With a saunter around the National Mall, revere the neoclassical Lincoln Memorial, with a staggering (175 ton pound) statue of Abraham Lincoln swirled by his words of the Gettysburg Speech, the marvelous marble, granite and blue stone Washington Memorial, the Rome-esque memorial of Thomas Jefferson, and more… 2.) Arlington, VA’s cemetery Witness an official ceremony of Veteran’s Day at the Memorial Amphitheater in Arlington, VA’s cemetery, where John F. Kennedy spoke eleven days before his assassination, and his body later returned to. Savor a moment reflecting on the tomb of the “Unknown Soldier” from World War I, and admire a sophisticated switching of the guard on the dot of every hour. 3.)
Someone once said, “ Mr. Brady has done something to bring home to us the terrible reality and earnestness [sic] of war. If he has not brought bodies and laid them in our dooryards and along streets, he has done something very like it," ("Matthew Brady Photographer."). The photos showed truth and reality about war. It took away any fantasies about it. Many people would go and see the art galleries.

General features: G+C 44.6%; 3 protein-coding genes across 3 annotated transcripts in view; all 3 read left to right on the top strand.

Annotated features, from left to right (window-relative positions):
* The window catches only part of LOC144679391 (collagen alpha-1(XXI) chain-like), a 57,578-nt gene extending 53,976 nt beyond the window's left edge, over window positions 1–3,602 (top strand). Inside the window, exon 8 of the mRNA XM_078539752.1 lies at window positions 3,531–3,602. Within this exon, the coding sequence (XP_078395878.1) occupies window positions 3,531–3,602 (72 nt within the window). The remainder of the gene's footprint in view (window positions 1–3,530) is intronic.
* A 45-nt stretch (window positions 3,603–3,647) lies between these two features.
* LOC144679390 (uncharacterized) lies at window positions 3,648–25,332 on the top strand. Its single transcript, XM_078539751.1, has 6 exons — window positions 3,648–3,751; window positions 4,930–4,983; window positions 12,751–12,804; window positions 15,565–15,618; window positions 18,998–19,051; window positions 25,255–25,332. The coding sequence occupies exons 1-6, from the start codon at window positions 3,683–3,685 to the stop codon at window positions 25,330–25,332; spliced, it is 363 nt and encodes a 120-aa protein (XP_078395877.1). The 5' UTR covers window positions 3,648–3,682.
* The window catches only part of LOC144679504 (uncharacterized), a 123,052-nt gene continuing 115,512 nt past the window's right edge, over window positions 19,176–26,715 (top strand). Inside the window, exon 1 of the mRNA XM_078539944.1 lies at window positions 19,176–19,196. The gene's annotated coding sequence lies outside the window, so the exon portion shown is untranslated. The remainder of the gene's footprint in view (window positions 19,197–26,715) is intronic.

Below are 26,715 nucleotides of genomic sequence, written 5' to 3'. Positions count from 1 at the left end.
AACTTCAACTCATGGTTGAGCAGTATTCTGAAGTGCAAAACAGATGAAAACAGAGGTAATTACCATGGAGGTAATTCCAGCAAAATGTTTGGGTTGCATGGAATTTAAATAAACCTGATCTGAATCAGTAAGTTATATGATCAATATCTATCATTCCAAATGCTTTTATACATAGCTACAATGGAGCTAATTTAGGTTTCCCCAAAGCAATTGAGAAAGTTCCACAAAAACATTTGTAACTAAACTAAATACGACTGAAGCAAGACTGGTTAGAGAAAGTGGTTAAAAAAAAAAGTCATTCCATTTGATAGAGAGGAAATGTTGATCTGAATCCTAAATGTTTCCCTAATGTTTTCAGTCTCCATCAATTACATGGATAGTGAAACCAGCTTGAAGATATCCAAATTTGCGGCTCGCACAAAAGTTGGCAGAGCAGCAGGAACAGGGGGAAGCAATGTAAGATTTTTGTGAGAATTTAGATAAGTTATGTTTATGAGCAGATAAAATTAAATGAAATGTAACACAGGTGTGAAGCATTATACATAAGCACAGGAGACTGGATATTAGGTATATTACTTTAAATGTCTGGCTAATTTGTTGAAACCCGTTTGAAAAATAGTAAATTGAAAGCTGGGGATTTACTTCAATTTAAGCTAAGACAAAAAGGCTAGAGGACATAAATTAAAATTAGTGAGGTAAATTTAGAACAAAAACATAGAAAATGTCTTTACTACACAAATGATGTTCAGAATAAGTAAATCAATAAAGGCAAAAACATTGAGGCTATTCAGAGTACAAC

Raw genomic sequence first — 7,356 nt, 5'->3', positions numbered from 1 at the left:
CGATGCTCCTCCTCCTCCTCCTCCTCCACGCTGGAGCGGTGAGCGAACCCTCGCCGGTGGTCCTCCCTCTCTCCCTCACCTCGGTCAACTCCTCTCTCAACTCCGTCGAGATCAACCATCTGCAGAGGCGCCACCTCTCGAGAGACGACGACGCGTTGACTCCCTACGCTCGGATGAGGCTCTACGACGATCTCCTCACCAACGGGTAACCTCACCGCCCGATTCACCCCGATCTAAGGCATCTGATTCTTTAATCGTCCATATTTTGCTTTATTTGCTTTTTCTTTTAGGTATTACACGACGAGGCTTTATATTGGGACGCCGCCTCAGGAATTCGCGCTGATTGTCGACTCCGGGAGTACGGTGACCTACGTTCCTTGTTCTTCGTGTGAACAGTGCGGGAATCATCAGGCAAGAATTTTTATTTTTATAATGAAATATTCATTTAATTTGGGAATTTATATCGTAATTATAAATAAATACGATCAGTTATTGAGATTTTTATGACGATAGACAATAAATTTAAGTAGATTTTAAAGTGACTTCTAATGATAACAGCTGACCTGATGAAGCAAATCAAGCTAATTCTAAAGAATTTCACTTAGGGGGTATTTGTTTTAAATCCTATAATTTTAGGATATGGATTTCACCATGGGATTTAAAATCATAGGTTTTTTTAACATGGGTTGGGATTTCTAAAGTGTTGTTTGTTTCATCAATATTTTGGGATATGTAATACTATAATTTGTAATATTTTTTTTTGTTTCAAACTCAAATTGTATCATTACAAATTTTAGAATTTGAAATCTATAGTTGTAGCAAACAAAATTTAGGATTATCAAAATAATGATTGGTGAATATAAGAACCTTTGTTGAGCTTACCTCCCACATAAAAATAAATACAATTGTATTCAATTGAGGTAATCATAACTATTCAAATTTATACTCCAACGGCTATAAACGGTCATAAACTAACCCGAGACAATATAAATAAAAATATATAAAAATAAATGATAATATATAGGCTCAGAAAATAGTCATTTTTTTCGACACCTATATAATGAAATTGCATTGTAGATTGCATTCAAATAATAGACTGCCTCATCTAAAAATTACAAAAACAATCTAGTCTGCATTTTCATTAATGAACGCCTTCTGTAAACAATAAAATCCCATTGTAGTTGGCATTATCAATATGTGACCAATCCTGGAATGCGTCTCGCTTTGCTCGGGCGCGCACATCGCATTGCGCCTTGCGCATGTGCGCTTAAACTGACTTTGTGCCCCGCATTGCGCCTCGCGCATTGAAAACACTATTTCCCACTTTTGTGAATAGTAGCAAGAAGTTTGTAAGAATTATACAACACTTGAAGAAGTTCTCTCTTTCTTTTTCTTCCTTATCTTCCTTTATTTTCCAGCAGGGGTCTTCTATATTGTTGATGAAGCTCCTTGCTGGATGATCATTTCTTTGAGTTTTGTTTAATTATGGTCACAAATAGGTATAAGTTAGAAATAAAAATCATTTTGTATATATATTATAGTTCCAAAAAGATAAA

This emphasis on healing is important because it creates the idea that the Wall is a symbol for healing. By representing mending the Monument comforts those who lost people in the war and closes their metaphorical wounds by giving them some closure about their fallen loved ones. By being a symbol of healing the Wall expresses the large amount of lives lost in the
However, these monuments are history and although they may not be suitable for a public place nowadays, they are sure a great piece of history for a museum. These monuments are part of all that is left from a certain period in our history. Even though the Confederate period, for example, is not the period of the United States that many are proud of it still happened and it is still history. These monuments should be saved for the sake of knowing about the past, not for personal gain. Some monuments can stay in public for everyone to see.